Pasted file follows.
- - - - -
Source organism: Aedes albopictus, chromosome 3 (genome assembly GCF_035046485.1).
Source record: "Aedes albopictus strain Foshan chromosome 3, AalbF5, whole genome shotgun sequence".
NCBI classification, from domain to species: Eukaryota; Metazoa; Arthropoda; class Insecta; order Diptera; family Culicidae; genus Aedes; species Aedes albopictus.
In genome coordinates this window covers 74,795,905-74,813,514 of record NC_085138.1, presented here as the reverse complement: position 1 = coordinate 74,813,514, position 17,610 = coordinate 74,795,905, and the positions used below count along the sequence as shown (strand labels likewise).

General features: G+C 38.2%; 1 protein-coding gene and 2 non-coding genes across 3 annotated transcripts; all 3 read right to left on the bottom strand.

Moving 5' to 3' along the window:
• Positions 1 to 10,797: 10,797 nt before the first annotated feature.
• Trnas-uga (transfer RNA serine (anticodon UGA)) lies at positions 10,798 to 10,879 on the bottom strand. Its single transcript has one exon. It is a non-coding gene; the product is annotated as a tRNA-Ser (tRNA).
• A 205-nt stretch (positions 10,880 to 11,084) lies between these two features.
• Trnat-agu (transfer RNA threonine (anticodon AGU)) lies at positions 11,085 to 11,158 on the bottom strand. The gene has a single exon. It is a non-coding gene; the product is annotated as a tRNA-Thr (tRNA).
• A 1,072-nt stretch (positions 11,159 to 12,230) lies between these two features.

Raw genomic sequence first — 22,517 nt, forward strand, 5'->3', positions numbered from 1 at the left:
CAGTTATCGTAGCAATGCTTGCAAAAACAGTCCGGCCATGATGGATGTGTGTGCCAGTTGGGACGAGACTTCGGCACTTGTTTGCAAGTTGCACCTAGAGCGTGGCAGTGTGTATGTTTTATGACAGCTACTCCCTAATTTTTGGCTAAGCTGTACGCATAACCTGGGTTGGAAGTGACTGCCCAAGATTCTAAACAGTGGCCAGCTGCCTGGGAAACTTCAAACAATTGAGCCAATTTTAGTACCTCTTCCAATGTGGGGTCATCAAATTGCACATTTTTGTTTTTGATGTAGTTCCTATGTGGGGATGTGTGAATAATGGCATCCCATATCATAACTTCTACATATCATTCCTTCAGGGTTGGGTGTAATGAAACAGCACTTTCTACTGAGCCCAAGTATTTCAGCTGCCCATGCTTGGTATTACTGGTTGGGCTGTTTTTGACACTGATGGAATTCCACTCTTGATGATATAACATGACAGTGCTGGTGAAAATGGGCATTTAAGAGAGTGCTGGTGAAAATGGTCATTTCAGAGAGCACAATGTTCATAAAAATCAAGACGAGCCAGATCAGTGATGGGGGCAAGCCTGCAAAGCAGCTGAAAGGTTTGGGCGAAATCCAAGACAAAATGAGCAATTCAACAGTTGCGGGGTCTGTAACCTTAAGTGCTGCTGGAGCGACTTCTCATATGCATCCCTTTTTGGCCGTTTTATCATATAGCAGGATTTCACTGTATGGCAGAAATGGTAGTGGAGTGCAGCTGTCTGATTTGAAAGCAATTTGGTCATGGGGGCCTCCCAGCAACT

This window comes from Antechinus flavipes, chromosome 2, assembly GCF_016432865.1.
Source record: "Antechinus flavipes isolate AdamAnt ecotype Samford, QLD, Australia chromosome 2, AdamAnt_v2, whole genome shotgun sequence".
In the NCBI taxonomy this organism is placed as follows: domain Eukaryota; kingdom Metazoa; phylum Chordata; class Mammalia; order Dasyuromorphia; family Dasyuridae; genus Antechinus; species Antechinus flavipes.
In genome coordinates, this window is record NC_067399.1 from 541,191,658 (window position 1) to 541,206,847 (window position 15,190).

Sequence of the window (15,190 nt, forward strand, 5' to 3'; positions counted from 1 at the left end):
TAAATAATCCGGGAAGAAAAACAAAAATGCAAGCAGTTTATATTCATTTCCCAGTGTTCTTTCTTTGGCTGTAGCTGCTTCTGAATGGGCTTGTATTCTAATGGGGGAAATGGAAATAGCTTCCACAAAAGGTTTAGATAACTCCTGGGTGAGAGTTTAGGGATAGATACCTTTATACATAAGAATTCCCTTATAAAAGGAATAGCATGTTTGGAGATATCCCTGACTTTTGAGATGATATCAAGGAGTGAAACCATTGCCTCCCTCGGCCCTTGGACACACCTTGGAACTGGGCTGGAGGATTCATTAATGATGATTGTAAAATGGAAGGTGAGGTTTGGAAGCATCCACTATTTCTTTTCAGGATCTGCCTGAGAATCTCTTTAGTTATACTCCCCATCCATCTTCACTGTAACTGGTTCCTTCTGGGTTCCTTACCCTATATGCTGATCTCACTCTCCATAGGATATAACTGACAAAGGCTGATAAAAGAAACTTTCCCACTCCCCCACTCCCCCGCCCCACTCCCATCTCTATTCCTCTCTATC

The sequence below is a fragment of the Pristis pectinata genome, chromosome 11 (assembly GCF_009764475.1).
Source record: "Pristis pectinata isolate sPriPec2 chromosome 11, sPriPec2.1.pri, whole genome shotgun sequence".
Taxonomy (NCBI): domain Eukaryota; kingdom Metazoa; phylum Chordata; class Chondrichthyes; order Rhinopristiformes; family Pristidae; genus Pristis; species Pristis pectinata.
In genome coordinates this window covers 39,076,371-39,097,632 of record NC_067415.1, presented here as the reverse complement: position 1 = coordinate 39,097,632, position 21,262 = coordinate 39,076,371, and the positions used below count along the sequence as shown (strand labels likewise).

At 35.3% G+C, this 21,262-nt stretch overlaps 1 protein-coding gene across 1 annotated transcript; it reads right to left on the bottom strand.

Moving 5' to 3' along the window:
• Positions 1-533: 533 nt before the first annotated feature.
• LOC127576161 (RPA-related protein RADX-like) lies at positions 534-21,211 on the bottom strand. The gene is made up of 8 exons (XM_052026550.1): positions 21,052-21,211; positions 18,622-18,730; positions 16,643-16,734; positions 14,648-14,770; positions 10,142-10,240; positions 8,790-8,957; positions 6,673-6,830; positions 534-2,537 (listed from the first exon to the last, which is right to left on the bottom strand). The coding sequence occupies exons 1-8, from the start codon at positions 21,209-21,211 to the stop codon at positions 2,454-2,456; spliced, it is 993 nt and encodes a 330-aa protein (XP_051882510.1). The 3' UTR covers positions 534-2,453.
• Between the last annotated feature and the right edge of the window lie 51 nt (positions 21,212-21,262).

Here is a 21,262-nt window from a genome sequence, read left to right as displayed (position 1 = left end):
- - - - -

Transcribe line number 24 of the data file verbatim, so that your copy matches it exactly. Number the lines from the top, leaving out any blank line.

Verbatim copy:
At 35.3% G+C, this 21,262-nt stretch overlaps 1 protein-coding gene across 1 annotated transcript; it reads right to left on the bottom strand.